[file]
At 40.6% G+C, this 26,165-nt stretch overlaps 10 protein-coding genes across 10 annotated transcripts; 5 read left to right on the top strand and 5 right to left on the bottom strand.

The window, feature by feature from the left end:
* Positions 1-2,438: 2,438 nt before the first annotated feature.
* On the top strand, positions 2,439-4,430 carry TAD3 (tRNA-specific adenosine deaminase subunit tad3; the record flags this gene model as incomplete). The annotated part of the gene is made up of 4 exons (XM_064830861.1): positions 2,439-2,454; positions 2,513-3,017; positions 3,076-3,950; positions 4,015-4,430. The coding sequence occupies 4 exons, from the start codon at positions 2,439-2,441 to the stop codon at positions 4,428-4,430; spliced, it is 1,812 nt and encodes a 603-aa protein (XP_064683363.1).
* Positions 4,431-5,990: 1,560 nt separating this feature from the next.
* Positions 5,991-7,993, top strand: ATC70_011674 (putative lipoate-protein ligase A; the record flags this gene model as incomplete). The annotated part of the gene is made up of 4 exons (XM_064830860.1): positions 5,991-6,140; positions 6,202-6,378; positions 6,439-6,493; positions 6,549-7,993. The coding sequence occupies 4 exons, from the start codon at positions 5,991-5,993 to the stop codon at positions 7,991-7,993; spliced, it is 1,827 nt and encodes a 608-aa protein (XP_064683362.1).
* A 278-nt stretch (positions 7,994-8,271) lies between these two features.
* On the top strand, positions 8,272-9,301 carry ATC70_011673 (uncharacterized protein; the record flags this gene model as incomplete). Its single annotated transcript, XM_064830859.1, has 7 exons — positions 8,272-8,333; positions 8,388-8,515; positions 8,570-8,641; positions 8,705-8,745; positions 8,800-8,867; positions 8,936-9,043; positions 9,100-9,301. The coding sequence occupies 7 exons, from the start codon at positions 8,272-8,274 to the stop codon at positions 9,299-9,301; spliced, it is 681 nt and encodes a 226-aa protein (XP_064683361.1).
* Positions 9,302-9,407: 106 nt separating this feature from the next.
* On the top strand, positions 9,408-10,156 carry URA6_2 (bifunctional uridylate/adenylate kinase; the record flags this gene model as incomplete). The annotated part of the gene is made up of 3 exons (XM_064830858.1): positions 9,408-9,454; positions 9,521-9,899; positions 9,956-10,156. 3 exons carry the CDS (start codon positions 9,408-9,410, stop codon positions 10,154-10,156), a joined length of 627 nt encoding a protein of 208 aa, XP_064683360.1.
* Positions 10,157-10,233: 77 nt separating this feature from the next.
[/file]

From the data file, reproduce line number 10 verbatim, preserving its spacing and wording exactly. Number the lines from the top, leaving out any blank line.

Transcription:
* On the top strand, positions 9,408-10,156 carry URA6_2 (bifunctional uridylate/adenylate kinase; the record flags this gene model as incomplete). The annotated part of the gene is made up of 3 exons (XM_064830858.1): positions 9,408-9,454; positions 9,521-9,899; positions 9,956-10,156. 3 exons carry the CDS (start codon positions 9,408-9,410, stop codon positions 10,154-10,156), a joined length of 627 nt encoding a protein of 208 aa, XP_064683360.1.